Two researchers from our Centre for Living Technologies have been awarded an ERC Starting Grant. The European Research Council awarded the €1.5 million grant to Francesca Grisoni (TU/e) and Frederik Verweij (UU). The grant helps them to set up their own research project, assemble a research team and develop scientific ideas.
ERC Starting Grants are personal grants for five years’ worth of high risk – high gain fundamental research. The recipients of these grants are young, because applying for the grant can only be done within two to seven years after obtaining a PhD. The procedures are strict, the success percentages low, the competition high and the application period limited. Not only the impact of the research but also the impact of receiving an ERC grant on young scientists is big.
Francesca Grisoni : Revolutionizing AI in drug discovery via innovative molecular representation paradigms (ReMINDER)
Grisoni’s research proposal focuses on methods used for drug (medicine) discovery. There is the conventional trial and error method where drugs are synthesized based on what we know about the drug and the receptors in the body that need to interact with it. Grisoni intends to travel another path and improve the way Deep Learning and AI technology is used to discover new drugs.
“The most crucial factor in the current application of the AI algorithms is that they are fed information on chemical substances and proteins based on how we represent molecules. But those representations are in and of themselves also models, simplifications of reality,” says Grisoni.
Grisoni intends to develop a new methodology of describing chemical and organic substances in such a way as to be as close to the ‘chemical reality’ as possible, and at the same time be suitable for artificial intelligence. By getting the algorithm’s input as close as possible to the (bio)chemical reality, she hopes to drive a new revolution in drug discovery, similar to the revolution that AI has already driven in gaming or language translation.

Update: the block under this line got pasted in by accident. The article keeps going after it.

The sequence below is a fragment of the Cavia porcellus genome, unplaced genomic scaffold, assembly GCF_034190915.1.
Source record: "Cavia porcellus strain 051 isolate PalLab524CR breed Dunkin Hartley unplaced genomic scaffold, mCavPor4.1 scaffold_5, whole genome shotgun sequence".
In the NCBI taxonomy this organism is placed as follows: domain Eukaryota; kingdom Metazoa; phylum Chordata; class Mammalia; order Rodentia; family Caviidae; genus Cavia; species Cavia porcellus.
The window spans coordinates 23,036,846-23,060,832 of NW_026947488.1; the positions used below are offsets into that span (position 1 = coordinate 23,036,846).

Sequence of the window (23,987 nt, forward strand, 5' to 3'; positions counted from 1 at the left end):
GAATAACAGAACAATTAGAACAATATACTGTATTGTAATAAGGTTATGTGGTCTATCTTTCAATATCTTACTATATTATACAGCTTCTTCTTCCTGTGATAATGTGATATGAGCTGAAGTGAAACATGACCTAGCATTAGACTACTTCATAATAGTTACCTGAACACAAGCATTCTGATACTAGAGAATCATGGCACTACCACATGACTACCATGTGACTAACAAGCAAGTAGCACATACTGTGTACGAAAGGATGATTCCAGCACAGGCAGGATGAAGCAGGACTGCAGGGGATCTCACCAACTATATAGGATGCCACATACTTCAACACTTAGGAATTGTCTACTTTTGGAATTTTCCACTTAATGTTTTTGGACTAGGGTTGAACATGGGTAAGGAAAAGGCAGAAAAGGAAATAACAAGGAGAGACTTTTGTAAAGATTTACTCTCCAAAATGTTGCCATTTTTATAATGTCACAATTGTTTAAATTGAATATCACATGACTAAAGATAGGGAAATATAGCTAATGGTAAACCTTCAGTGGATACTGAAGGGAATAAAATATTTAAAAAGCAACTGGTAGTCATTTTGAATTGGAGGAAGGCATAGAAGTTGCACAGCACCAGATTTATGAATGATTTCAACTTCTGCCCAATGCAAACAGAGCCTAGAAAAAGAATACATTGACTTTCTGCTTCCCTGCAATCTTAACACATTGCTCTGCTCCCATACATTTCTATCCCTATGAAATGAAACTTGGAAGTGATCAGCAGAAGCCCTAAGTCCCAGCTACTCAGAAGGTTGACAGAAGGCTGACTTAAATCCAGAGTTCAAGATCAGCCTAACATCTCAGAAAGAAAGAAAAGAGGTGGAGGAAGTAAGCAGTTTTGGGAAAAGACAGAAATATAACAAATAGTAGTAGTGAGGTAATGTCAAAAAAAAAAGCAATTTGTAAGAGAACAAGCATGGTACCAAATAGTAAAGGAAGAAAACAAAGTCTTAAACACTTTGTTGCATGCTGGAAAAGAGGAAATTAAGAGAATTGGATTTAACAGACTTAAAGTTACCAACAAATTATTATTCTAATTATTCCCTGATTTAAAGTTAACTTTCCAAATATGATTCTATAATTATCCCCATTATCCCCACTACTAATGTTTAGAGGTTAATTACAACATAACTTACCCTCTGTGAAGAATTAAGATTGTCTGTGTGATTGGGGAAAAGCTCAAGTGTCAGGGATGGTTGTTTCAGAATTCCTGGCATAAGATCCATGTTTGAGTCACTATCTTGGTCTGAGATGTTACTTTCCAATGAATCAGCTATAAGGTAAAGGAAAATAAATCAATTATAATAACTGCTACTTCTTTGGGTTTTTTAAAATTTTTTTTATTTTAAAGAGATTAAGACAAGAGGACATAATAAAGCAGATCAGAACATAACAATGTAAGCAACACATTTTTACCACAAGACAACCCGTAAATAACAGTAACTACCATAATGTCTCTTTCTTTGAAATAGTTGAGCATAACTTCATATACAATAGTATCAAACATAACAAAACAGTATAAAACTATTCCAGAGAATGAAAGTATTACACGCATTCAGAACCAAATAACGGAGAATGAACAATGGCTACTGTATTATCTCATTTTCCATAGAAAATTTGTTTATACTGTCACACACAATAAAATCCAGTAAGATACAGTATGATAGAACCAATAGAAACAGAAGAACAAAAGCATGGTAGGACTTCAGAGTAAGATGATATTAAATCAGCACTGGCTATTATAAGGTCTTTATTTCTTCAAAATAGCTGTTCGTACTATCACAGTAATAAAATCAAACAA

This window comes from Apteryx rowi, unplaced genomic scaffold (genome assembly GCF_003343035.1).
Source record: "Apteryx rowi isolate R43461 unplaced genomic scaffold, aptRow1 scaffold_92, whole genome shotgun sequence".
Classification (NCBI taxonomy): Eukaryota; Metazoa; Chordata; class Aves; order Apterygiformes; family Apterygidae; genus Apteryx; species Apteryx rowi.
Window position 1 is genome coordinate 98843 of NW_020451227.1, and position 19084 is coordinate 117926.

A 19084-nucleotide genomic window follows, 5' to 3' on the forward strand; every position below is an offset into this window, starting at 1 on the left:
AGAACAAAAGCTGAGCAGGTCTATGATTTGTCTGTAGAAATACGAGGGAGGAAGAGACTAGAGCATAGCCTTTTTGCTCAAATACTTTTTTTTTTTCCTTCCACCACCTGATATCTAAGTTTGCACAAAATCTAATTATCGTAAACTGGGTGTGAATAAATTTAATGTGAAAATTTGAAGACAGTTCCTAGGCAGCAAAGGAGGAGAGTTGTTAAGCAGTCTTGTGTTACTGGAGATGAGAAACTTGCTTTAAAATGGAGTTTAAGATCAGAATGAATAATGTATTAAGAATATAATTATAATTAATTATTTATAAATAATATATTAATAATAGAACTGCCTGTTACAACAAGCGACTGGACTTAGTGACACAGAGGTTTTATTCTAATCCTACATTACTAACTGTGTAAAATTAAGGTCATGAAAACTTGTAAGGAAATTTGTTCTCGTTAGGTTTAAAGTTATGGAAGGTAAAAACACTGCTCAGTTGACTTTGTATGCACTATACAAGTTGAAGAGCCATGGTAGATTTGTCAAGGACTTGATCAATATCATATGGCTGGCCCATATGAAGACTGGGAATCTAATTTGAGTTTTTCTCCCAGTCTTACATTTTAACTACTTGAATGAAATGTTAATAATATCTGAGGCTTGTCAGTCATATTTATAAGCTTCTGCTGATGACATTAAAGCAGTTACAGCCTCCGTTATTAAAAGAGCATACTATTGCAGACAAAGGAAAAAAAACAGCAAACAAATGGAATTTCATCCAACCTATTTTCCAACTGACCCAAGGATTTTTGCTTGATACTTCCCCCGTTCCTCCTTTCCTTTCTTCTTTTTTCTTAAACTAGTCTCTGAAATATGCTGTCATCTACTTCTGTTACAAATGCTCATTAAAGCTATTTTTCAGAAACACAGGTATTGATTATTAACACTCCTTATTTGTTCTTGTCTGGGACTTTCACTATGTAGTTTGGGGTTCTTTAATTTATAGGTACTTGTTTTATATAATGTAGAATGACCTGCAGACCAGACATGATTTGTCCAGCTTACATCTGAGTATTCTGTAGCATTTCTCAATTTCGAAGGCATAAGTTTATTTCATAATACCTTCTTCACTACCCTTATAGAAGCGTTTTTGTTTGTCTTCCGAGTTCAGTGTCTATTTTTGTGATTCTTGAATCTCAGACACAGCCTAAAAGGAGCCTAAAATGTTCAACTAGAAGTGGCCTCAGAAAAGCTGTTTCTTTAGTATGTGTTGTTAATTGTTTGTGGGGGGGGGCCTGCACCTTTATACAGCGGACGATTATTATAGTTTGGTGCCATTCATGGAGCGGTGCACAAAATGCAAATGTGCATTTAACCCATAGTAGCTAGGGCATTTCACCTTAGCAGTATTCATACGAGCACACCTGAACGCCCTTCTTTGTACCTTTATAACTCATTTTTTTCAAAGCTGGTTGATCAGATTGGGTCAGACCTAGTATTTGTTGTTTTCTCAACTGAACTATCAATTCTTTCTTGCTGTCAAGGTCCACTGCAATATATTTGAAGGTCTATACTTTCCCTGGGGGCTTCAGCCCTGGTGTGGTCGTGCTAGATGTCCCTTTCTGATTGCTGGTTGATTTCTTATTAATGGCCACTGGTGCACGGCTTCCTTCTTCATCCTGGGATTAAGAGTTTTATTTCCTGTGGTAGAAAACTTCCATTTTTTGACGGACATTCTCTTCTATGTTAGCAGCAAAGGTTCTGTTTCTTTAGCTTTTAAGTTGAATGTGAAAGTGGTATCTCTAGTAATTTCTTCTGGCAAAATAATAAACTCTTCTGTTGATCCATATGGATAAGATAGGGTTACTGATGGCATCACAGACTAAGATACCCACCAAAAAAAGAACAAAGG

Frederik Verweij: Decoding Extracellular Vesicle-mediated Organ Crosstalk in vivo (CROSSTALK)
Cells in our body exchange tiny vesicles that contain proteins and genetic material, among other things. Through these vesicles, cells coordinate their activities. When the communication via the vesicles is disrupted, this leads to diseases.
Although more has become known about the vesicles in recent years, technological limitations have made it impossible to examine them in their original context. Until now, vesicles have been isolated all at once, creating a situation far removed from the natural situation within a body. To date it therefore remains difficult to figure out the precise function of the vesicles, or to use the existing knowledge to fight diseases.
With this funding, Verweij wants to make it possible to read the messages between cells in their natural environment for the first time. He will do so using transparent zebrafish, combined with advanced microscopy and (synthetic) molecular biological techniques.